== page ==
The first light of day entered the room. The Brahmin saw that Siddhartha’s knees trembled slightly, but there was no trembling in Siddhartha’s face; his eyes looked far away. Then the father realized that Siddhartha could no longer remain at home – that he had already left him.
The father touched Siddhartha’s shoulder.
‘You will go into the forest’, he said, ‘and become a Samana. If you find bliss in the forest, come back and teach it to me. If you find disillusionment, come back, and we shall again offer sacrifices to the gods together. Now go, kiss your mother and tell her where you are going. For me, however, it is time to go to the river and perform the first ablution.’
He dropped his hand from his son’s shoulder and went out. Siddhartha swayed as he tried to walk. He controlled himself, bowed to his father and went to his mother to do what had been told him.
Herman Hesse, Siddhartha, Picador, 1973, London, page 10
I was born in Ireland in 1943 and as a young altar-boy had entertained thoughts of being a missionary. I would realize decades later my Irish Catholic mother, –a forceful woman in her own right – had a fair amount to do with that. When I look back to 1961 I see a very sheltered, very shy, very pious, very naive and sentimental Catholic boy; a soccer-crazy teen who was stubborn enough to play this
foreigngame despite a ban on it by the Gaelic Athletic Association which was enforced at his Irish Christian Brothers school. My peculiar brand of juvenile piety could be gauged by my daily Mass and Communion and an altar in my room to the deceased Manchester Uniter soccer players killed in the Munich air disaster.
Leaving Cert, or
senioryear, a vocational recruiter with a strange accent calling himself
Father Jamesspoke to our all boys class. He distributed cards and I filled mine out indicating that I had an interest in exploring my vocation with his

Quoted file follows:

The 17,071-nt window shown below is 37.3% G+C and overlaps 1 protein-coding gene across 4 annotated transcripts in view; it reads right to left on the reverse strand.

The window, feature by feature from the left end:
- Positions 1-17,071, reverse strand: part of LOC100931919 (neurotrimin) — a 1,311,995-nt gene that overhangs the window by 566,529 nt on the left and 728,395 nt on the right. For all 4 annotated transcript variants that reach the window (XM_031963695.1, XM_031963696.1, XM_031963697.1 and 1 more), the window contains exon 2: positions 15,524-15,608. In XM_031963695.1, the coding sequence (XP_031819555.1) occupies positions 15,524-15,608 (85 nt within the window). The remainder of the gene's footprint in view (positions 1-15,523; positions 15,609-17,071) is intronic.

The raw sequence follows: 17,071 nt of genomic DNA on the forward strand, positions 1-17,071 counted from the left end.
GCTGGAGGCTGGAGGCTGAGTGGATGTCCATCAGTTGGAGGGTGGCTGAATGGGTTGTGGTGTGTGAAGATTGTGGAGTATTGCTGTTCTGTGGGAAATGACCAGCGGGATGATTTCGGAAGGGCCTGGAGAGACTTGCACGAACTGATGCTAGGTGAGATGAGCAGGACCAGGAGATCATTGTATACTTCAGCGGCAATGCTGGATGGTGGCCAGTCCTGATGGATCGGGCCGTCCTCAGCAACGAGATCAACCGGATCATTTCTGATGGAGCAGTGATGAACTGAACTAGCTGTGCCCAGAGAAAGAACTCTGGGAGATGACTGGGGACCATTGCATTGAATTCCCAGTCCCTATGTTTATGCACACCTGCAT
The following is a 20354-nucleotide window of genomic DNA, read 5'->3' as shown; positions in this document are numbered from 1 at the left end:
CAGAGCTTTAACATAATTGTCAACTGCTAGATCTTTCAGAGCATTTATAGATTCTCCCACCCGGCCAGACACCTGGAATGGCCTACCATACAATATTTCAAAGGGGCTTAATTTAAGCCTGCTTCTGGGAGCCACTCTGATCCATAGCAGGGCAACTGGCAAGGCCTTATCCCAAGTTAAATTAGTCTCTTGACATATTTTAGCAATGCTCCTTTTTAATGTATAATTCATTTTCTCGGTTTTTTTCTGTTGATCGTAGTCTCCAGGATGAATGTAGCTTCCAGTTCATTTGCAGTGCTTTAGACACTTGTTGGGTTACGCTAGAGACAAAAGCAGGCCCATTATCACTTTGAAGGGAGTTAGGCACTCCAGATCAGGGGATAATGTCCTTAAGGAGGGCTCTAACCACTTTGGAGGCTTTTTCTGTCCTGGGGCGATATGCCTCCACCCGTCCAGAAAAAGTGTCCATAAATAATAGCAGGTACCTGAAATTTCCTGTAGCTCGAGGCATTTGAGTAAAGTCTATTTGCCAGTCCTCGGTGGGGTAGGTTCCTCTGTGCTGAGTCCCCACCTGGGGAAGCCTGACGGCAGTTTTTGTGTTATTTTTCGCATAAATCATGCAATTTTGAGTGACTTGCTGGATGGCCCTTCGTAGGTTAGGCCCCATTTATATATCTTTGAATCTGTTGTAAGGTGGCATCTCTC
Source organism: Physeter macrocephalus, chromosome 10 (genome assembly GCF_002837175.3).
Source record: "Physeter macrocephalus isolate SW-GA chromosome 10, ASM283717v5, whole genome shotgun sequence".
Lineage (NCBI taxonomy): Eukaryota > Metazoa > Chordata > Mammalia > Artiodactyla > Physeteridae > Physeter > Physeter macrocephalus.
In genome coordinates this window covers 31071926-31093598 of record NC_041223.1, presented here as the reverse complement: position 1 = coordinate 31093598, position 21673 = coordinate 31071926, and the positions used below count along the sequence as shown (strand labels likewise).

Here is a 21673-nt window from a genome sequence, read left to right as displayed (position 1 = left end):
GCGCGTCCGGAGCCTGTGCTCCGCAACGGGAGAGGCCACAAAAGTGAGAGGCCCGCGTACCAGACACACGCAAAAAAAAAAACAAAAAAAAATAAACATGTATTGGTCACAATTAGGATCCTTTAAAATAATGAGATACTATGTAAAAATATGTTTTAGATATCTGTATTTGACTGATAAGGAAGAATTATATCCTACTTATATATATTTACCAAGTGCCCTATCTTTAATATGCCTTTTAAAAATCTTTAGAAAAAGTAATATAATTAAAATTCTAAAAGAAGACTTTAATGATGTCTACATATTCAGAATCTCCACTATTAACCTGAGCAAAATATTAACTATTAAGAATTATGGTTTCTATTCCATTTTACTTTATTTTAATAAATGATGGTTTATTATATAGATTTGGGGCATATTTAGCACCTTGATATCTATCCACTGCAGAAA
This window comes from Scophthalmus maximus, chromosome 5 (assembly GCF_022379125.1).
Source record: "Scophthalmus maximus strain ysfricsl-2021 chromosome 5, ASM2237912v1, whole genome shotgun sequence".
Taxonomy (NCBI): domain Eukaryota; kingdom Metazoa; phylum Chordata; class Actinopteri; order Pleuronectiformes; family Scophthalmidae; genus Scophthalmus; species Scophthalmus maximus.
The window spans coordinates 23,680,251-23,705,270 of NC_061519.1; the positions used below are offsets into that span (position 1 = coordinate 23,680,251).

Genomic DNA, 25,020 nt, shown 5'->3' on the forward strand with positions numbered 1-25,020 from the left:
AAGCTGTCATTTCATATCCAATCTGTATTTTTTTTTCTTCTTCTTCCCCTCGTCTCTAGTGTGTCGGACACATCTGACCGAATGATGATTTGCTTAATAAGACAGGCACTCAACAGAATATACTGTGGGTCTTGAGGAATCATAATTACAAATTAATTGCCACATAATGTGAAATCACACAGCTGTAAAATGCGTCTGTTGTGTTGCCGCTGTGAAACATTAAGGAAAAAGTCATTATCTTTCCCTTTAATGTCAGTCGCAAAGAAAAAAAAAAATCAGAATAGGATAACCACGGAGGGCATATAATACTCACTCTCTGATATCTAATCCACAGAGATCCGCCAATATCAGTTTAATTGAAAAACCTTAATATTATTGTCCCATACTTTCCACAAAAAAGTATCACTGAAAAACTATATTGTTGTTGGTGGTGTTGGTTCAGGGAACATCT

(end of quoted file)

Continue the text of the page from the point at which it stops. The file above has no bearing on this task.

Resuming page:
order. I already knew that I did not want to be a
Brother, like my physically abusive teachers, or a diocesan priest, i.e. boring, and none of the other
Missionaryorders that spoke to us had satisfied me. The Legion?s glossy brochure, featuring His Holiness Pope John XXIII?s plea for vocations to Latin America, and the
Mexican cowboy?spep talk won me over. Once or twice monthly after that we exchanged letters and he encouraged me to consider joining other boys for fun vacations during the summer to begin my training as a missionary.
TRUTH: ‘Father’ James was a Legionary seminarian for several years while he masqueraded as a priest vocation recruiter in Ireland.
The day in spring Fr. James came to the school to interview the applicants I was excited for myself and pleasantly surprised when two other boys showed up: my old buddy John Devlin, and another friend of ours, Thomas Moylan. Head Brother
ButchFeeney went straight to the point:
Have you thought about joining an Irish group instead of a foreign outfit like this that nobody know?The three idealists paid no attention to that observatiom as we excitedly awaited our first individual interview with Fr. Coindreau in a room we had never been to at St. Vincents. We were under the spell.
Jack Lennon was non committal when approached by his son as he hauled his motorbike into the side passage by the semi-detached Corporation house on Fassaugh Ave, Cabra West.
Whatever you want, son. A small, stoic and kind man, Jack probably did not know what to say, because he was not good at articulating feelings or sensitive subjects. And if he did know what to say, he did not say it. As the youngest son of a large, litigious, and tightly knit clan, he was a survivor peacemaker by family, and by marriage. Christina was not very articulate either but she was more outspoken and could be blunt. She had a way of making her wishes known to her husband and children. She was the forceful parent in most things, from running the home to making decisions regarding their lives. They did not want to displease Mammy as they had learned from an early age that this might make her
get into a huff, chide them, emotionally reject them, or even hit them. Or get Daddy to give them a good spanking with his calloused hands when he came home from work as a printer’s assistant. Breaking the news to her about possible
going away[to a seminary] had to be done. Mammy, a Mexican priest came into the school a few weeks ago and when he asked was I interested in being a Missionary, I said